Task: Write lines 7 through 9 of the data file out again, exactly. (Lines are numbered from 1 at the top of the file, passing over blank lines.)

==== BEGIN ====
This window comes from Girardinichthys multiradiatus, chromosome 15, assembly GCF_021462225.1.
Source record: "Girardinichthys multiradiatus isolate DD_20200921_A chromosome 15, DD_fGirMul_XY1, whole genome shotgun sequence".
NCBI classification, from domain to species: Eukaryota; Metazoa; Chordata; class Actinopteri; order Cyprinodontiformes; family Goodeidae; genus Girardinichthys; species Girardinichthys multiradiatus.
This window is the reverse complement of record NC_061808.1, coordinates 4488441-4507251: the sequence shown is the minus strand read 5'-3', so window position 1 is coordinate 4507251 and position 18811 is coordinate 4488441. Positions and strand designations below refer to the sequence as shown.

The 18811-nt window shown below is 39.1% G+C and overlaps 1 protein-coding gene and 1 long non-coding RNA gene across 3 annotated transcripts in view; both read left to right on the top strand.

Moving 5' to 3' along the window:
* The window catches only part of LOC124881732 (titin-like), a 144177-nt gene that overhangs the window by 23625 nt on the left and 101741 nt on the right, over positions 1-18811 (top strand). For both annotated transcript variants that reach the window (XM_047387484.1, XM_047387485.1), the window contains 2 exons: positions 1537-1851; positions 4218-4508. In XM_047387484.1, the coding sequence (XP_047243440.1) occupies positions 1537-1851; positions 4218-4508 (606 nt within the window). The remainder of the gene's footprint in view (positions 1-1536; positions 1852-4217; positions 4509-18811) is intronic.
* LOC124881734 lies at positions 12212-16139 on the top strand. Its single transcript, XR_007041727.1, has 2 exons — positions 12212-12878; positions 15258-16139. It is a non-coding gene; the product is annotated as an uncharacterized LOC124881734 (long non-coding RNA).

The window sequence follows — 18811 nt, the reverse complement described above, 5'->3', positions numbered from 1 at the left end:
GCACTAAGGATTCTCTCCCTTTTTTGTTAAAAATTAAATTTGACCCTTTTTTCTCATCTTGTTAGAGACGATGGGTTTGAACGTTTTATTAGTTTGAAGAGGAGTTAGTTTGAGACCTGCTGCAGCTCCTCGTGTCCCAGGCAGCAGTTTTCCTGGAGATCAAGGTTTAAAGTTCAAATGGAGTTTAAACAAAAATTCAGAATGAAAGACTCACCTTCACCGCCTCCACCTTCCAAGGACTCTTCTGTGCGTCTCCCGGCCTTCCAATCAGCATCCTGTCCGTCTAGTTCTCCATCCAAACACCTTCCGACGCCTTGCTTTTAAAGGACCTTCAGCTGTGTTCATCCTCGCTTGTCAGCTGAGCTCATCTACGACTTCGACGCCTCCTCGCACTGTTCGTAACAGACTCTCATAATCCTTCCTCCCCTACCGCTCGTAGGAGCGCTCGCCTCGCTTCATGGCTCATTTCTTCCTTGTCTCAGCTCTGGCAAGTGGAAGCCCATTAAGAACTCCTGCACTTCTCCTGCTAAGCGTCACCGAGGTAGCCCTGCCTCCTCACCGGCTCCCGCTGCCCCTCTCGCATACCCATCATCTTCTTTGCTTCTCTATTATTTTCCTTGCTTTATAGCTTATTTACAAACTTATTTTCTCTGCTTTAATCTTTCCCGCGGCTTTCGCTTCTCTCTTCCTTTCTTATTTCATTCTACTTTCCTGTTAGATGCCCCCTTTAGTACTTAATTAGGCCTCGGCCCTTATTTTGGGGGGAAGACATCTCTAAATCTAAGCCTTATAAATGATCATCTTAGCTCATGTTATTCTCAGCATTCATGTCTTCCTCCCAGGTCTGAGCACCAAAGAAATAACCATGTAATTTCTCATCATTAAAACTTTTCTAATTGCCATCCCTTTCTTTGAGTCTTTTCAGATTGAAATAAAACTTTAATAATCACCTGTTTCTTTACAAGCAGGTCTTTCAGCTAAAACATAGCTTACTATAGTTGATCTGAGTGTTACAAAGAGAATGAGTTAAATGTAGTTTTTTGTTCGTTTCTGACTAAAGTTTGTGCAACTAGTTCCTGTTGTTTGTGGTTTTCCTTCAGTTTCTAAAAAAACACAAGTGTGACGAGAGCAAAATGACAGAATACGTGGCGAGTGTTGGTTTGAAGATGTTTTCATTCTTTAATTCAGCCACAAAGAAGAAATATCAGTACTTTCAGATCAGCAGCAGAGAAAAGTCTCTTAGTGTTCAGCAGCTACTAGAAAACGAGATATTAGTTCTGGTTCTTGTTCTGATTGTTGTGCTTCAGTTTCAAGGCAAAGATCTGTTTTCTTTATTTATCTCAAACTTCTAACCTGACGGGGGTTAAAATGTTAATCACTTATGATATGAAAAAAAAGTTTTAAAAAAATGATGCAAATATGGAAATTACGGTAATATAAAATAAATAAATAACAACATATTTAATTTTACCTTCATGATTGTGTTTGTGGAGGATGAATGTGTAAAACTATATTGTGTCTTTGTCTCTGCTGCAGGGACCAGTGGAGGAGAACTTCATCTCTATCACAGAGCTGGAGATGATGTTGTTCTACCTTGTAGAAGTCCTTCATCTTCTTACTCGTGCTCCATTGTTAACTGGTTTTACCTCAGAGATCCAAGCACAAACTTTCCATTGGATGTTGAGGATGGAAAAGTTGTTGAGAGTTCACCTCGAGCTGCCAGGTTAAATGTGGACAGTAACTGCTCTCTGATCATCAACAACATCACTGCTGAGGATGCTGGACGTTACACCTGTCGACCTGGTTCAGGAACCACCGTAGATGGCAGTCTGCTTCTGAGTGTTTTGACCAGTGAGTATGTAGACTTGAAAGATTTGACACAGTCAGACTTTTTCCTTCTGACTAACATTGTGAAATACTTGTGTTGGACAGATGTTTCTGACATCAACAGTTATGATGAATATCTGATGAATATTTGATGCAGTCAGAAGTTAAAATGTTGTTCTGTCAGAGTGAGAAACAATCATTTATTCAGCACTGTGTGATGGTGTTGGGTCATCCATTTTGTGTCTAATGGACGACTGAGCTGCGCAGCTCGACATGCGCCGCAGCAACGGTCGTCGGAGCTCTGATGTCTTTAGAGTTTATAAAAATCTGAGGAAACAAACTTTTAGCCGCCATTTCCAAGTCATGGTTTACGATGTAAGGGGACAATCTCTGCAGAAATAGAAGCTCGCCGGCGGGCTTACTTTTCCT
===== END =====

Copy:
* The window catches only part of LOC124881732 (titin-like), a 144177-nt gene that overhangs the window by 23625 nt on the left and 101741 nt on the right, over positions 1-18811 (top strand). For both annotated transcript variants that reach the window (XM_047387484.1, XM_047387485.1), the window contains 2 exons: positions 1537-1851; positions 4218-4508. In XM_047387484.1, the coding sequence (XP_047243440.1) occupies positions 1537-1851; positions 4218-4508 (606 nt within the window). The remainder of the gene's footprint in view (positions 1-1536; positions 1852-4217; positions 4509-18811) is intronic.
* LOC124881734 lies at positions 12212-16139 on the top strand. Its single transcript, XR_007041727.1, has 2 exons — positions 12212-12878; positions 15258-16139. It is a non-coding gene; the product is annotated as an uncharacterized LOC124881734 (long non-coding RNA).

The window sequence follows — 18811 nt, the reverse complement described above, 5'->3', positions numbered from 1 at the left end: